But free radicals are not the only substances to which rooibos can make a happy connection. As an aromatic, it has also been found to bond or combine well, and this is certainly true of its practical usage. Many medicinal plants prefer to work on their own, or in specific synergistic combinations, but rooibos seems to work well with anything. In its traditional use, it is often used as a carrier to assist in consuming various herbal preparations. In contemporary commercial use, it has spawned massive creativity through all the combinations it supports - there are over a hundred rooibos-based herbal tea blends, just for starters. I find it very practical to combine rooibos with other fynbos, thereby incorporating the very powerful medicinal properties of some of its wilderness companions. In addition, it sometimes makes working with rooibos easier. For example, while rooibos has a resin, not an essential oil, it can be distilled with an oil-bearing plant, such as buchu, to create a buchu oil that infused with pure, concrentrated rooibos resin. The result: something softer, rounder and more balanced that pure buchu on its own.   

It has recently been found that rooibos prefers companion planting. It is the trend, in modern agriculture, to remove any plant besides the intended crop. However, recent science reveals that the increased microbial health of a space in which rooibos is left co-planted with up to eight companions natural to its wild state, will result in far greater longevity for the crop – plus the future survival of our fynbos biome! Rooibos doesn’t want to be left on its own…

Of course, the very existence of rooibos as a commercial crop has been a co-creative process. From the most recent and comprehensive study on the origins of knowledge about rooibos, it is not 100% clear whether rooibos was consumed as a beverage by ancient San and Khoi people, but it is clear that by the nineteenth century, it was very popular with colonialists and local people alike. The knowledge of harvesting and processing the wild tea, however, certainly originated with the brown communities in the Cederberg region. In the mountains around Wupperthal and Eselbank, people would collect the wild rooibos plants and carry them to the village on the backs of donkeys. Back at the village, it would be processed by chopping the tea on a wooden block, sprinkling it with water and leaving it covered by sticks overnight. The following morning, the tea would be spread out to dry and then used as a tea, which would be consumed all day. The modern process remains largely similar.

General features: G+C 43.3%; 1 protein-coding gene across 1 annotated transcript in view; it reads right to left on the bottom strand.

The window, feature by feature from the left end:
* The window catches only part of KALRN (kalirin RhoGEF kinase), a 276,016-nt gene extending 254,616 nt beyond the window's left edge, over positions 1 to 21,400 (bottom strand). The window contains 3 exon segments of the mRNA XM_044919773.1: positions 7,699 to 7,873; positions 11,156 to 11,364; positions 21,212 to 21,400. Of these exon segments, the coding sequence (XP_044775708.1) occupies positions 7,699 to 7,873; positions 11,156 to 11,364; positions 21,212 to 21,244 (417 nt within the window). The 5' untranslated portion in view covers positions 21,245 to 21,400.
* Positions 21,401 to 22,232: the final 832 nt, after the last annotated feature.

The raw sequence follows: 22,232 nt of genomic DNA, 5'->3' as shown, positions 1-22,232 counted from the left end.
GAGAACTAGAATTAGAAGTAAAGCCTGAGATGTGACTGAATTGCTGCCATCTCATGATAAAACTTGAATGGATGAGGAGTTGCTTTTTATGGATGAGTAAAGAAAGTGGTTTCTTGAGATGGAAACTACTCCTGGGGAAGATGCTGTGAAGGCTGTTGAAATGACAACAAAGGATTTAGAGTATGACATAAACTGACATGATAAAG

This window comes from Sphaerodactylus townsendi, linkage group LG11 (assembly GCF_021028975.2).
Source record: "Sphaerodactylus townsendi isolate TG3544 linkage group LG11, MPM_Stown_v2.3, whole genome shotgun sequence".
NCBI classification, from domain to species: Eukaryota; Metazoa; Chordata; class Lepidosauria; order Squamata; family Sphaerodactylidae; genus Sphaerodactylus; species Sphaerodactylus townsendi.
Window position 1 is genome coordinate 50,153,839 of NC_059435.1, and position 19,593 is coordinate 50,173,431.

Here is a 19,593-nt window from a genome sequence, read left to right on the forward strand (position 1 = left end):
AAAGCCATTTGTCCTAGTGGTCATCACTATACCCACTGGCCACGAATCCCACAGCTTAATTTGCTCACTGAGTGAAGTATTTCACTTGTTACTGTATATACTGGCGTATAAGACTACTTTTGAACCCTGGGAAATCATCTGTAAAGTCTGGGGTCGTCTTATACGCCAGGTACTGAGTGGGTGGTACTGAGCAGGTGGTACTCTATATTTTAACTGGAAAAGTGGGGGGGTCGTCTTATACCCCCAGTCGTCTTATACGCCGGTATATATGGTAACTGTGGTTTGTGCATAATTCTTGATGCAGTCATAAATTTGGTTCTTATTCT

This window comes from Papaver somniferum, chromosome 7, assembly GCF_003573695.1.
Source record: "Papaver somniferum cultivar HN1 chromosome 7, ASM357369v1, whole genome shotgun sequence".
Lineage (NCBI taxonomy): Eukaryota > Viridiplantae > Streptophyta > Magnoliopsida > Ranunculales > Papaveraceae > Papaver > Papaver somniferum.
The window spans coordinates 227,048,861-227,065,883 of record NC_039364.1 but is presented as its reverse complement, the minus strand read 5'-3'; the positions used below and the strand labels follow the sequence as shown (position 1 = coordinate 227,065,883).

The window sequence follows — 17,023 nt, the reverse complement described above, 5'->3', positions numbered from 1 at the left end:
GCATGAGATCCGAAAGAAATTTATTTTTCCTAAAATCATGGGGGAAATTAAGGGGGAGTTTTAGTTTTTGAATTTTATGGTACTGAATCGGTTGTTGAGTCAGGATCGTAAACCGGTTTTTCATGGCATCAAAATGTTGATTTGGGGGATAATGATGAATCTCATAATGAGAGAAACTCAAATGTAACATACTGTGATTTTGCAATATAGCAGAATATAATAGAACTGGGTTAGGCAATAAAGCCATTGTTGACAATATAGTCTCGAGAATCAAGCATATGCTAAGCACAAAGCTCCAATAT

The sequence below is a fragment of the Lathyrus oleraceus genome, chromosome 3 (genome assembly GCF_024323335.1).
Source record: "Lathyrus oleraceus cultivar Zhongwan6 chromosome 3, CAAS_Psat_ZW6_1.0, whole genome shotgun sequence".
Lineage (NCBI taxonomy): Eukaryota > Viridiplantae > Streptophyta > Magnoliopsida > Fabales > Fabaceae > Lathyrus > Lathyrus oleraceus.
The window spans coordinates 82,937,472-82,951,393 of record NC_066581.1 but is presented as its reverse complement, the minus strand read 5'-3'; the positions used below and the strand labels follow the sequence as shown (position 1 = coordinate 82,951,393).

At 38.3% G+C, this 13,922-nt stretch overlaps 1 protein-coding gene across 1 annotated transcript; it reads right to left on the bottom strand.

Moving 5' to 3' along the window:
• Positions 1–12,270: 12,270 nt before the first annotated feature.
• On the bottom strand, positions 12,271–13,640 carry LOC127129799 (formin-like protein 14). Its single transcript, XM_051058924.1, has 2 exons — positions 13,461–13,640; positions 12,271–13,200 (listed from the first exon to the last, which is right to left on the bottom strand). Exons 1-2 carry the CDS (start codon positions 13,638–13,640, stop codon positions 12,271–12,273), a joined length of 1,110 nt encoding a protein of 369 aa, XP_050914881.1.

The process of obtaining seed was similarly co-creative. In the 1930’s, Lefras Nortier was attempting to cultivate the tea at Klein Kliphuis farm. One of his challenges was collecting the seeds - they are truly hard to find, as they fall at different times. Nortier would purchase the seeds from neighbouring Khoi people, one of whom discovered a secret that is still used by many farmers to source seeds today: following ants to their nests, where they keep granaries of ready-scarified rooibos seeds. Transplanting seedlings proved equally challenging, and it was eventually discovered that one must work strictly in sync with the weather, planting just after heavy rain, when more rain is due (once established, rooibos does not require watering). Even in the 1950’s, it was said that a farmer would count himself lucky with a 50% hit rate. An incredible story, then, of interdependence, between plants, animals, the weather - and people working from different types of knowledge systems.

To me, this last story summarises the real truth of rooibos; the genius it wants us to find: The Art of Successful Co-Creation. We are inescapably interconnected yet still individualised. It is safe to dissolve our perceived “boundaries” when we have the inner strength to maintain our own core essence, and thus, our purpose in this world. In the words of the great Lao Tzu, “The wise cultivate inner strength and tranquility. That is why they are not seduced by addictive temptations”.

Bearing in mind all this co-creation, I am publishing, for rooibos day, a recipe for making moisturiser with rooibos and one of its favourite companions – Dodonaea Angustifolia, the Sand Olive (a potent anti-microbial and anti-mutagenic plant).